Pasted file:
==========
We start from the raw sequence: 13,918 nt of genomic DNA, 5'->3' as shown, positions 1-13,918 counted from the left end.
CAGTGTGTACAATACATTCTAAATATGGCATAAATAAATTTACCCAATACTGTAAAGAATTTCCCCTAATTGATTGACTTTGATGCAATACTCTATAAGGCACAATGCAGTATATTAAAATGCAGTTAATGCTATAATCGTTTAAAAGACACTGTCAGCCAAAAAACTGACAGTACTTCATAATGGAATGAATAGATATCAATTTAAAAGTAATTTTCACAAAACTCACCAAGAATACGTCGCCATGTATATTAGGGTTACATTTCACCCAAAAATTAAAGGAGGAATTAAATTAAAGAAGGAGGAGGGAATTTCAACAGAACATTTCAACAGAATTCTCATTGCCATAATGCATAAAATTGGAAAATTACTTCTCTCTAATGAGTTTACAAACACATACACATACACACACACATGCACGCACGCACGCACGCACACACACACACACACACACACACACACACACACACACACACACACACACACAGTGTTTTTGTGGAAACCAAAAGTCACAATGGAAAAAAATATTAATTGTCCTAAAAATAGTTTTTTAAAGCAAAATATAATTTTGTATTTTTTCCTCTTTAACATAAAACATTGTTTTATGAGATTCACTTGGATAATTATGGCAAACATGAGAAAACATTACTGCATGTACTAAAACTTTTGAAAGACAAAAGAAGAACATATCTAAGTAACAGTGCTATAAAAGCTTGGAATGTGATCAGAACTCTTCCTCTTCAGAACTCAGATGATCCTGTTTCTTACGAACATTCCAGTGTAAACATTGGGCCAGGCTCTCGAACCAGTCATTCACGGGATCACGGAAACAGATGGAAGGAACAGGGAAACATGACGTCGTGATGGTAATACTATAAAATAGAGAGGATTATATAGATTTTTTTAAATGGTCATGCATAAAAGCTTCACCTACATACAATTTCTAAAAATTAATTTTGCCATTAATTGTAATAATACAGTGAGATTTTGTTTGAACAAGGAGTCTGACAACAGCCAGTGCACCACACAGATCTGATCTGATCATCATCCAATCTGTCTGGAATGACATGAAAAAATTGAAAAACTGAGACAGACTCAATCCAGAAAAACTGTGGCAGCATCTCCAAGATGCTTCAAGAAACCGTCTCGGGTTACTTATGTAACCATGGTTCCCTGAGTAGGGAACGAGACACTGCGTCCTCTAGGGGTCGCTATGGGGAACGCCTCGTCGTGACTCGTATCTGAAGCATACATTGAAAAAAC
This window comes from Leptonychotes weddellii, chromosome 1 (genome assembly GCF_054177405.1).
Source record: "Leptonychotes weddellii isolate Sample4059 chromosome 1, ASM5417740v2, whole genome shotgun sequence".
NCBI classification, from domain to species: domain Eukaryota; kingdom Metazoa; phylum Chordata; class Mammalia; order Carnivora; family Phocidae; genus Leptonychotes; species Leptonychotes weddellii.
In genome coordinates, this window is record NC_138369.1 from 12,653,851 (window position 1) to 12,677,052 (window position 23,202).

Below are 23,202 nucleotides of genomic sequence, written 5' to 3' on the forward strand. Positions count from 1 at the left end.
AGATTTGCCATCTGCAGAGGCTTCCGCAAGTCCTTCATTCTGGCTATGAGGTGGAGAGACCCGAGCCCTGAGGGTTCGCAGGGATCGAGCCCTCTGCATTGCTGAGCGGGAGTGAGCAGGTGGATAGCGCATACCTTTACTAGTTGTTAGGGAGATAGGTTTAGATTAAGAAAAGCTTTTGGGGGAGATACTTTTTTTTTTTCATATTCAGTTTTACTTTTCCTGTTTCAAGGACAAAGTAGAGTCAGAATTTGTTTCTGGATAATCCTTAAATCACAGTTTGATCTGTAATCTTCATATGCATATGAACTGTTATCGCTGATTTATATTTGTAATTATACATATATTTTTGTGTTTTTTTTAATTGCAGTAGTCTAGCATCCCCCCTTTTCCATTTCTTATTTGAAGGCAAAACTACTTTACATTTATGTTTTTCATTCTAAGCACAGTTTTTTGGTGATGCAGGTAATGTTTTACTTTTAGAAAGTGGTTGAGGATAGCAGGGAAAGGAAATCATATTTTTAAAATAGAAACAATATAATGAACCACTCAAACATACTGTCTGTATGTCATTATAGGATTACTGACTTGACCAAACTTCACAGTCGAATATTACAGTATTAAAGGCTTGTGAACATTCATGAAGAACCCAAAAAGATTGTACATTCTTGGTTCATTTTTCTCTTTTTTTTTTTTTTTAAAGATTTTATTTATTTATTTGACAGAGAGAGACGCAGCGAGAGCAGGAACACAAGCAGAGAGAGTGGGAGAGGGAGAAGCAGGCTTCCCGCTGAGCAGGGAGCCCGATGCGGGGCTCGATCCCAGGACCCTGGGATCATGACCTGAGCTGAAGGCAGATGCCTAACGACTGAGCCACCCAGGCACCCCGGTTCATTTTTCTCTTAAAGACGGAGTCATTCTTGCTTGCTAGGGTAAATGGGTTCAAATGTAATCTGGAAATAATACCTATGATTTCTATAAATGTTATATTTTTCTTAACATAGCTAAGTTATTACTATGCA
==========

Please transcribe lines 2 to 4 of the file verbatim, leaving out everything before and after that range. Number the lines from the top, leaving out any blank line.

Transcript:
CAGTGTGTACAATACATTCTAAATATGGCATAAATAAATTTACCCAATACTGTAAAGAATTTCCCCTAATTGATTGACTTTGATGCAATACTCTATAAGGCACAATGCAGTATATTAAAATGCAGTTAATGCTATAATCGTTTAAAAGACACTGTCAGCCAAAAAACTGACAGTACTTCATAATGGAATGAATAGATATCAATTTAAAAGTAATTTTCACAAAACTCACCAAGAATACGTCGCCATGTATATTAGGGTTACATTTCACCCAAAAATTAAAGGAGGAATTAAATTAAAGAAGGAGGAGGGAATTTCAACAGAACATTTCAACAGAATTCTCATTGCCATAATGCATAAAATTGGAAAATTACTTCTCTCTAATGAGTTTACAAACACATACACATACACACACACATGCACGCACGCACGCACGCACACACACACACACACACACACACACACACACACACACACACACACACACACAGTGTTTTTGTGGAAACCAAAAGTCACAATGGAAAAAAATATTAATTGTCCTAAAAATAGTTTTTTAAAGCAAAATATAATTTTGTATTTTTTCCTCTTTAACATAAAACATTGTTTTATGAGATTCACTTGGATAATTATGGCAAACATGAGAAAACATTACTGCATGTACTAAAACTTTTGAAAGACAAAAGAAGAACATATCTAAGTAACAGTGCTATAAAAGCTTGGAATGTGATCAGAACTCTTCCTCTTCAGAACTCAGATGATCCTGTTTCTTACGAACATTCCAGTGTAAACATTGGGCCAGGCTCTCGAACCAGTCATTCACGGGATCACGGAAACAGATGGAAGGAACAGGGAAACATGACGTCGTGATGGTAATACTATAAAATAGAGAGGATTATATAGATTTTTTTAAATGGTCATGCATAAAAGCTTCACCTACATACAATTTCTAAAAATTAATTTTGCCATTAATTGTAATAATACAGTGAGATTTTGTTTGAACAAGGAGTCTGACAACAGCCAGTGCACCACACAGATCTGATCTGATCATCATCCAATCTGTCTGGAATGACATGAAAAAATTGAAAAACTGAGACAGACTCAATCCAGAAAAACTGTGGCAGCATCTCCAAGATGCTTCAAGAAACCGTCTCGGGTTACTTATGTAACCATGGTTCCCTGAGTAGGGAACGAGACACTGCGTCCTCTAGGGGTCGCTATGGGGAACGCCTCGTCGTGACTCGTATCTGAAGCATACATTGAAAAAAC
This window comes from Leptonychotes weddellii, chromosome 1 (genome assembly GCF_054177405.1).
Source record: "Leptonychotes weddellii isolate Sample4059 chromosome 1, ASM5417740v2, whole genome shotgun sequence".